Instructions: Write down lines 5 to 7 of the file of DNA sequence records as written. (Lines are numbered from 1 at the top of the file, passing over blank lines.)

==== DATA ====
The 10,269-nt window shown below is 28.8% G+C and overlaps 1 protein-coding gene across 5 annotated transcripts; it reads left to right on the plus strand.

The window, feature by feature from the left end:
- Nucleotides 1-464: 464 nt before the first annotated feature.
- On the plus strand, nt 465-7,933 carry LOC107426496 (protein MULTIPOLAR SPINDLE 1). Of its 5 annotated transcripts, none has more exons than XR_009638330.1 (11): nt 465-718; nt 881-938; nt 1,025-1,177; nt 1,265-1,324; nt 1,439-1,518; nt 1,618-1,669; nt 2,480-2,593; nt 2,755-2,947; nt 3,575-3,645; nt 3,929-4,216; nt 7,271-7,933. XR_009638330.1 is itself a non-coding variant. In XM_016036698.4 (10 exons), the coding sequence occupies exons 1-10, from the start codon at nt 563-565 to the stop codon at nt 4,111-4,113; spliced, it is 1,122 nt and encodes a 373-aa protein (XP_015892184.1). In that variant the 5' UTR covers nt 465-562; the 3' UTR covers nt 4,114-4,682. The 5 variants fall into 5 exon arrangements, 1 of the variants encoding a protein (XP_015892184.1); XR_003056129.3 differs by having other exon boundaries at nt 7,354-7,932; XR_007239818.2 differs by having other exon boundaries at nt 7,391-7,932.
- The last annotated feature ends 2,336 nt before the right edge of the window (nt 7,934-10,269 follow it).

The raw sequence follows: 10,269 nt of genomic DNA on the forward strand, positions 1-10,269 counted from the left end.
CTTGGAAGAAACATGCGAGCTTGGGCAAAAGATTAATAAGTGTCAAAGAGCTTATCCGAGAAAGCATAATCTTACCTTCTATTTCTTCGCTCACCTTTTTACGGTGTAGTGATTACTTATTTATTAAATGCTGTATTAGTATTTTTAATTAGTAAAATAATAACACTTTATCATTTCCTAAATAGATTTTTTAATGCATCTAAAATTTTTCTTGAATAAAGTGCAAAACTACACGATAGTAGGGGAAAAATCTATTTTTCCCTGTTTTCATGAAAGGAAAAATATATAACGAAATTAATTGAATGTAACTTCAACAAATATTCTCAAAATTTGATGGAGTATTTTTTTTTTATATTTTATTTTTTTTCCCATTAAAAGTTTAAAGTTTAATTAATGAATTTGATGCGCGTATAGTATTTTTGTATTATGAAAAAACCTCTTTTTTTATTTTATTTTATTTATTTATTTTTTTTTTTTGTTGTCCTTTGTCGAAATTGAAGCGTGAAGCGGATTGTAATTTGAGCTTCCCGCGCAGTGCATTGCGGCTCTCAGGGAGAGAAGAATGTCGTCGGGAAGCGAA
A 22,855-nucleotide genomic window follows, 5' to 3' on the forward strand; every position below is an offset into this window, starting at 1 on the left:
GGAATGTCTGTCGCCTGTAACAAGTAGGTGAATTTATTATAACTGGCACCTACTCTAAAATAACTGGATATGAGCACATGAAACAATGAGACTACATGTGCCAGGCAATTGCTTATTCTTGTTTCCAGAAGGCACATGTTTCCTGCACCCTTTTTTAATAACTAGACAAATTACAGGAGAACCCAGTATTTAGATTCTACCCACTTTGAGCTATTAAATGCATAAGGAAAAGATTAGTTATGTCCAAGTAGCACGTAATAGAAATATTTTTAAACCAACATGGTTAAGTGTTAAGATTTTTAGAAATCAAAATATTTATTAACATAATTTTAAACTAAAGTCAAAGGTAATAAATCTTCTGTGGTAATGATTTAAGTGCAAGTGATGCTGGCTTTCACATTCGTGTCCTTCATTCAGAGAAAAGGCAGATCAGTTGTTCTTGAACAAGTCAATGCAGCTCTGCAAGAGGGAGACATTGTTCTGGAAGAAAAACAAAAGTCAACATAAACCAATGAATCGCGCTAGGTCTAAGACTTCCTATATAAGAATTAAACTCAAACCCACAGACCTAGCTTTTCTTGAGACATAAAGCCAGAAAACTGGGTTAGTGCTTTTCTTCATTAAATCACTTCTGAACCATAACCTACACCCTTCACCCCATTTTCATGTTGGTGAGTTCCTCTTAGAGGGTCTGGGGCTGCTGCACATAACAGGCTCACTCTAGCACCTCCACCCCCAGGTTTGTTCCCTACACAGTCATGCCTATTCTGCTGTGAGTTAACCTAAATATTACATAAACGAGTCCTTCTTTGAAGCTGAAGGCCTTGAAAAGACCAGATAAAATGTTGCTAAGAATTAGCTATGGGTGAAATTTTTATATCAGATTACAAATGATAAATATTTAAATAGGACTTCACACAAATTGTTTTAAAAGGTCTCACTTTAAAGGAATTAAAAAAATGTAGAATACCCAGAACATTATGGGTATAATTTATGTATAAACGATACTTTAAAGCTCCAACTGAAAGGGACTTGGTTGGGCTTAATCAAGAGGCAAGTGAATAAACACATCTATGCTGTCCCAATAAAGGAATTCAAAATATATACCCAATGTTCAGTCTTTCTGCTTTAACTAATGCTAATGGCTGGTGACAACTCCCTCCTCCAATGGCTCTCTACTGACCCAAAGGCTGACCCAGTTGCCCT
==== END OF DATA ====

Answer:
- The last annotated feature ends 2,336 nt before the right edge of the window (nt 7,934-10,269 follow it).

The raw sequence follows: 10,269 nt of genomic DNA on the forward strand, positions 1-10,269 counted from the left end.
CTTGGAAGAAACATGCGAGCTTGGGCAAAAGATTAATAAGTGTCAAAGAGCTTATCCGAGAAAGCATAATCTTACCTTCTATTTCTTCGCTCACCTTTTTACGGTGTAGTGATTACTTATTTATTAAATGCTGTATTAGTATTTTTAATTAGTAAAATAATAACACTTTATCATTTCCTAAATAGATTTTTTAATGCATCTAAAATTTTTCTTGAATAAAGTGCAAAACTACACGATAGTAGGGGAAAAATCTATTTTTCCCTGTTTTCATGAAAGGAAAAATATATAACGAAATTAATTGAATGTAACTTCAACAAATATTCTCAAAATTTGATGGAGTATTTTTTTTTTATATTTTATTTTTTTTCCCATTAAAAGTTTAAAGTTTAATTAATGAATTTGATGCGCGTATAGTATTTTTGTATTATGAAAAAACCTCTTTTTTTATTTTATTTTATTTATTTATTTTTTTTTTTTGTTGTCCTTTGTCGAAATTGAAGCGTGAAGCGGATTGTAATTTGAGCTTCCCGCGCAGTGCATTGCGGCTCTCAGGGAGAGAAGAATGTCGTCGGGAAGCGAA